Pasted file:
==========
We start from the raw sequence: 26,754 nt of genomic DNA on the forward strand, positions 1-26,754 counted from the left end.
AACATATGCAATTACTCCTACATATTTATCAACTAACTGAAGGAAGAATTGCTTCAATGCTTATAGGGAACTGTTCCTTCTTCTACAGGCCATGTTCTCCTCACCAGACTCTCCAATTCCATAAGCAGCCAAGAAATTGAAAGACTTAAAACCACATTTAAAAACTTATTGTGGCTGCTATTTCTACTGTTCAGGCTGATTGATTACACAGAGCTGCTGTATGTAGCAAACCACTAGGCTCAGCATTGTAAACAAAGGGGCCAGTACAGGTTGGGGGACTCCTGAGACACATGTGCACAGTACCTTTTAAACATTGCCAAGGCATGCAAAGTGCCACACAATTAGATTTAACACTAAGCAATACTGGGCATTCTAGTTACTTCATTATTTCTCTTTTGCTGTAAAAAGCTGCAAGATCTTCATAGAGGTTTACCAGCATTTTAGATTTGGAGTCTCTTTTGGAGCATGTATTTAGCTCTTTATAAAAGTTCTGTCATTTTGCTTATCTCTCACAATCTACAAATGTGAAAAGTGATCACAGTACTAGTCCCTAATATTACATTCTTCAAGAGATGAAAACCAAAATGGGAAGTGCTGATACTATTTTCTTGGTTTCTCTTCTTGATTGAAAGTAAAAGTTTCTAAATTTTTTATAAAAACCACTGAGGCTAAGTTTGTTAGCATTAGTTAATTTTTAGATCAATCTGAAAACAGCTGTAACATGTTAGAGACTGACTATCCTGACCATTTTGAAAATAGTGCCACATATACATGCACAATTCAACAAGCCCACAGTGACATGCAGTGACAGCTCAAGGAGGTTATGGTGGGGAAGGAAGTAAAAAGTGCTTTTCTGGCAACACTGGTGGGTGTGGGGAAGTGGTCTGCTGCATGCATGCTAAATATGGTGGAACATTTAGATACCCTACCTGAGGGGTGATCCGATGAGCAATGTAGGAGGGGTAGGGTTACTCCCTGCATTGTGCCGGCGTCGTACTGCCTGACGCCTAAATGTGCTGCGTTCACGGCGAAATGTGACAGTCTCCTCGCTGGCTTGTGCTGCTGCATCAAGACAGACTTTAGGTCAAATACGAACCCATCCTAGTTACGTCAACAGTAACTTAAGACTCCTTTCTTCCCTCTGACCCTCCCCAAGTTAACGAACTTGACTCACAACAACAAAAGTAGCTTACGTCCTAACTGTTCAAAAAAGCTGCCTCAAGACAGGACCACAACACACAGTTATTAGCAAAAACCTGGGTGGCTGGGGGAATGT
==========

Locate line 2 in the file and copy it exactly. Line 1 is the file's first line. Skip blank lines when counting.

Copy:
AACATATGCAATTACTCCTACATATTTATCAACTAACTGAAGGAAGAATTGCTTCAATGCTTATAGGGAACTGTTCCTTCTTCTACAGGCCATGTTCTCCTCACCAGACTCTCCAATTCCATAAGCAGCCAAGAAATTGAAAGACTTAAAACCACATTTAAAAACTTATTGTGGCTGCTATTTCTACTGTTCAGGCTGATTGATTACACAGAGCTGCTGTATGTAGCAAACCACTAGGCTCAGCATTGTAAACAAAGGGGCCAGTACAGGTTGGGGGACTCCTGAGACACATGTGCACAGTACCTTTTAAACATTGCCAAGGCATGCAAAGTGCCACACAATTAGATTTAACACTAAGCAATACTGGGCATTCTAGTTACTTCATTATTTCTCTTTTGCTGTAAAAAGCTGCAAGATCTTCATAGAGGTTTACCAGCATTTTAGATTTGGAGTCTCTTTTGGAGCATGTATTTAGCTCTTTATAAAAGTTCTGTCATTTTGCTTATCTCTCACAATCTACAAATGTGAAAAGTGATCACAGTACTAGTCCCTAATATTACATTCTTCAAGAGATGAAAACCAAAATGGGAAGTGCTGATACTATTTTCTTGGTTTCTCTTCTTGATTGAAAGTAAAAGTTTCTAAATTTTTTATAAAAACCACTGAGGCTAAGTTTGTTAGCATTAGTTAATTTTTAGATCAATCTGAAAACAGCTGTAACATGTTAGAGACTGACTATCCTGACCATTTTGAAAATAGTGCCACATATACATGCACAATTCAACAAGCCCACAGTGACATGCAGTGACAGCTCAAGGAGGTTATGGTGGGGAAGGAAGTAAAAAGTGCTTTTCTGGCAACACTGGTGGGTGTGGGGAAGTGGTCTGCTGCATGCATGCTAAATATGGTGGAACATTTAGATACCCTACCTGAGGGGTGATCCGATGAGCAATGTAGGAGGGGTAGGGTTACTCCCTGCATTGTGCCGGCGTCGTACTGCCTGACGCCTAAATGTGCTGCGTTCACGGCGAAATGTGACAGTCTCCTCGCTGGCTTGTGCTGCTGCATCAAGACAGACTTTAGGTCAAATACGAACCCATCCTAGTTACGTCAACAGTAACTTAAGACTCCTTTCTTCCCTCTGACCCTCCCCAAGTTAACGAACTTGACTCACAACAACAAAAGTAGCTTACGTCCTAACTGTTCAAAAAAGCTGCCTCAAGACAGGACCACAACACACAGTTATTAGCAAAAACCTGGGTGGCTGGGGGAATGT